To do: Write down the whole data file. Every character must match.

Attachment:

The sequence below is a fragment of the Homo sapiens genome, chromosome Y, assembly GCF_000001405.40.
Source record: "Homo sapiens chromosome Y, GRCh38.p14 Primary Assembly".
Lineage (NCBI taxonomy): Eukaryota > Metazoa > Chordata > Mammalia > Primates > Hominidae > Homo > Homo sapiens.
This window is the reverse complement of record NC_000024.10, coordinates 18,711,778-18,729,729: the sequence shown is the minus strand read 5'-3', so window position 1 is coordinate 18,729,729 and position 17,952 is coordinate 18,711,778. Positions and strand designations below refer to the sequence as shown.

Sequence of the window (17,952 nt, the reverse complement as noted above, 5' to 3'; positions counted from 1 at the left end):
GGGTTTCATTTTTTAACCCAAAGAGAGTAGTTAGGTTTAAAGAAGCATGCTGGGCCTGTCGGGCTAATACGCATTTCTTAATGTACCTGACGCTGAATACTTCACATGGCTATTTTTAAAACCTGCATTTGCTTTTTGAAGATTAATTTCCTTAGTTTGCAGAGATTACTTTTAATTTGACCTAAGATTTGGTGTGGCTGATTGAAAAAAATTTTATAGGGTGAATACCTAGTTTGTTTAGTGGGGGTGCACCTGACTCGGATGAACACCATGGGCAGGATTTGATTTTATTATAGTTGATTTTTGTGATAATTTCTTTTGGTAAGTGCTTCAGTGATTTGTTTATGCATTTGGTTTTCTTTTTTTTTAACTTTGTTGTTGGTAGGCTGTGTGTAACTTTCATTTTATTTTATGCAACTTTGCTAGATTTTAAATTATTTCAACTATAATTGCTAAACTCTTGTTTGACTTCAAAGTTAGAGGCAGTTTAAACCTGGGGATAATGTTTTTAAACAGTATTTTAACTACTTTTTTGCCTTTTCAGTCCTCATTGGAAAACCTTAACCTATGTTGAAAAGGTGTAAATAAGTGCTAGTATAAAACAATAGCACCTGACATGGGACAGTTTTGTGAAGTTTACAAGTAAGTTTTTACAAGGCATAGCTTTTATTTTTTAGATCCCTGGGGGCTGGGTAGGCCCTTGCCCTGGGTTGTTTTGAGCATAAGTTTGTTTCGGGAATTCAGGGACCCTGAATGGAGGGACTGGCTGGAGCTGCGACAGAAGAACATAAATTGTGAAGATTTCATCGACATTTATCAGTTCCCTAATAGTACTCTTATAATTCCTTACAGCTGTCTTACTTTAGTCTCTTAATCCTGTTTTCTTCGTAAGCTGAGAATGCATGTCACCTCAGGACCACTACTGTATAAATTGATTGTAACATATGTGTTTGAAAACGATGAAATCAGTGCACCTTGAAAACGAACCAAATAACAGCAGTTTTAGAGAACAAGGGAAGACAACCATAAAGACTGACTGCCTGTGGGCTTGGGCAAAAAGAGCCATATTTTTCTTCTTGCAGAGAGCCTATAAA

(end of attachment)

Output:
The sequence below is a fragment of the Homo sapiens genome, chromosome Y, assembly GCF_000001405.40.
Source record: "Homo sapiens chromosome Y, GRCh38.p14 Primary Assembly".
Lineage (NCBI taxonomy): Eukaryota > Metazoa > Chordata > Mammalia > Primates > Hominidae > Homo > Homo sapiens.
This window is the reverse complement of record NC_000024.10, coordinates 18,711,778-18,729,729: the sequence shown is the minus strand read 5'-3', so window position 1 is coordinate 18,729,729 and position 17,952 is coordinate 18,711,778. Positions and strand designations below refer to the sequence as shown.

Sequence of the window (17,952 nt, the reverse complement as noted above, 5' to 3'; positions counted from 1 at the left end):
GGGTTTCATTTTTTAACCCAAAGAGAGTAGTTAGGTTTAAAGAAGCATGCTGGGCCTGTCGGGCTAATACGCATTTCTTAATGTACCTGACGCTGAATACTTCACATGGCTATTTTTAAAACCTGCATTTGCTTTTTGAAGATTAATTTCCTTAGTTTGCAGAGATTACTTTTAATTTGACCTAAGATTTGGTGTGGCTGATTGAAAAAAATTTTATAGGGTGAATACCTAGTTTGTTTAGTGGGGGTGCACCTGACTCGGATGAACACCATGGGCAGGATTTGATTTTATTATAGTTGATTTTTGTGATAATTTCTTTTGGTAAGTGCTTCAGTGATTTGTTTATGCATTTGGTTTTCTTTTTTTTTAACTTTGTTGTTGGTAGGCTGTGTGTAACTTTCATTTTATTTTATGCAACTTTGCTAGATTTTAAATTATTTCAACTATAATTGCTAAACTCTTGTTTGACTTCAAAGTTAGAGGCAGTTTAAACCTGGGGATAATGTTTTTAAACAGTATTTTAACTACTTTTTTGCCTTTTCAGTCCTCATTGGAAAACCTTAACCTATGTTGAAAAGGTGTAAATAAGTGCTAGTATAAAACAATAGCACCTGACATGGGACAGTTTTGTGAAGTTTACAAGTAAGTTTTTACAAGGCATAGCTTTTATTTTTTAGATCCCTGGGGGCTGGGTAGGCCCTTGCCCTGGGTTGTTTTGAGCATAAGTTTGTTTCGGGAATTCAGGGACCCTGAATGGAGGGACTGGCTGGAGCTGCGACAGAAGAACATAAATTGTGAAGATTTCATCGACATTTATCAGTTCCCTAATAGTACTCTTATAATTCCTTACAGCTGTCTTACTTTAGTCTCTTAATCCTGTTTTCTTCGTAAGCTGAGAATGCATGTCACCTCAGGACCACTACTGTATAAATTGATTGTAACATATGTGTTTGAAAACGATGAAATCAGTGCACCTTGAAAACGAACCAAATAACAGCAGTTTTAGAGAACAAGGGAAGACAACCATAAAGACTGACTGCCTGTGGGCTTGGGCAAAAAGAGCCATATTTTTCTTCTTGCAGAGAGCCTATAAA